Builder Jake Hansen shows us you can make body parts out of body parts. Let’s look for all the body parts. The headdress uses hands and arms to represent tree branches. The eye sockets are made using LEGO minifigure torsos, and the same goes for the skulls around the Shaman’s belt. In fact, those look absolutely brilliant in their simplicity. But the absolute cutest has to be the minifigure legs used as toes–an absolute winner to me. The use of colour in this creation is also gorgeous, especially when it comes to the contrast between the vibrant necklace and headdress and the more muted grey of the figure.
LEGO builder Paul Hetherington’s creations continue to amaze me. His latest masterpiece, Tiki Madness, draws on one of Paul’s interests outside of LEGO – tiki bars! Whether he’s at home in Vancouver or visiting a new city for a LEGO convention, Mr. Hetherington is always willing to sample a new tiki menu. And you know what, all that – ahem – research, has really paid off here. Tiki Madness would fit into any tiki bar, lounge or room, and tells a fun story too.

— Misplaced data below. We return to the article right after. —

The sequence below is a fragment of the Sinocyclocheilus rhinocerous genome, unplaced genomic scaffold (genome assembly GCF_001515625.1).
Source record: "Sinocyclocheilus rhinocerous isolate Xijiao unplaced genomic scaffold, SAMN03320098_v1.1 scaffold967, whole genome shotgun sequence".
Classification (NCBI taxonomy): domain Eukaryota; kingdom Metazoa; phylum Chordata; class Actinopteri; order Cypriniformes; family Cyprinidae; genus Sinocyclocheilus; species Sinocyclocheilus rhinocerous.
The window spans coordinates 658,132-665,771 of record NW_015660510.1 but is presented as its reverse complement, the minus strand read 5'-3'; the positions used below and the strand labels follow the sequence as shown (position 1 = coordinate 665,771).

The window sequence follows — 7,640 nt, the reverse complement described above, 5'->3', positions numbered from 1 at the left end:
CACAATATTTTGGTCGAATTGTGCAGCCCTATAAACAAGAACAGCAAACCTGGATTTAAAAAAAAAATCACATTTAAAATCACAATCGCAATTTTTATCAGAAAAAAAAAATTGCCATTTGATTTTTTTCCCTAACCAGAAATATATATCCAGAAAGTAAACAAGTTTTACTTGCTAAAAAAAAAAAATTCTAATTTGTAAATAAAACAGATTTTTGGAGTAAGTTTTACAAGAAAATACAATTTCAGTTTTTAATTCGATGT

The main part of the model is a giant tiki mug, and if I’m not mistaken, the minifigures have tried to drown a giant pirate in it! But little do they know that pirates are especially talented at emptying mugs. Our pirate has clearly found his own mug, and started to drink his way out of there! Storytelling aside, there are some amazing parts usages on display here. For one, he’s incorporated so many different colours. And aside from the colours, a couple parts really stand out. Constractable Obi-Wan’s breastplate has been expertly turned upside down to be a nose, and a handful of white inner Bionicle masks make the perfect teeth.
Marin Stipkovic brings us a mech with a lot of personality as part of the year long Mech Monday project. Inspired by the art of Taylor Schmidt, King Aku is a LEGO creation that has the feel of a tiki idol brought to life. It features tons of articulation, an expressive tiki idol face, and bold colors highlighted by the shine of gold. Another nice detail is how Marin didn’t just repeat the use of 1×1 round plate for all the teeth. He’s added visual interest by mixing in inverted 1×5 Technic plates. Partially obscured by the black brick of the mouth, those 1×5 plates take on the look of a brand new part. (I mistook them for Sweet Mayhem’s legs at first.)
Marin has also shared a short video that shows off the range of motion of this mech as well as its cool play feature. (Spoiler alert: Light and sound!)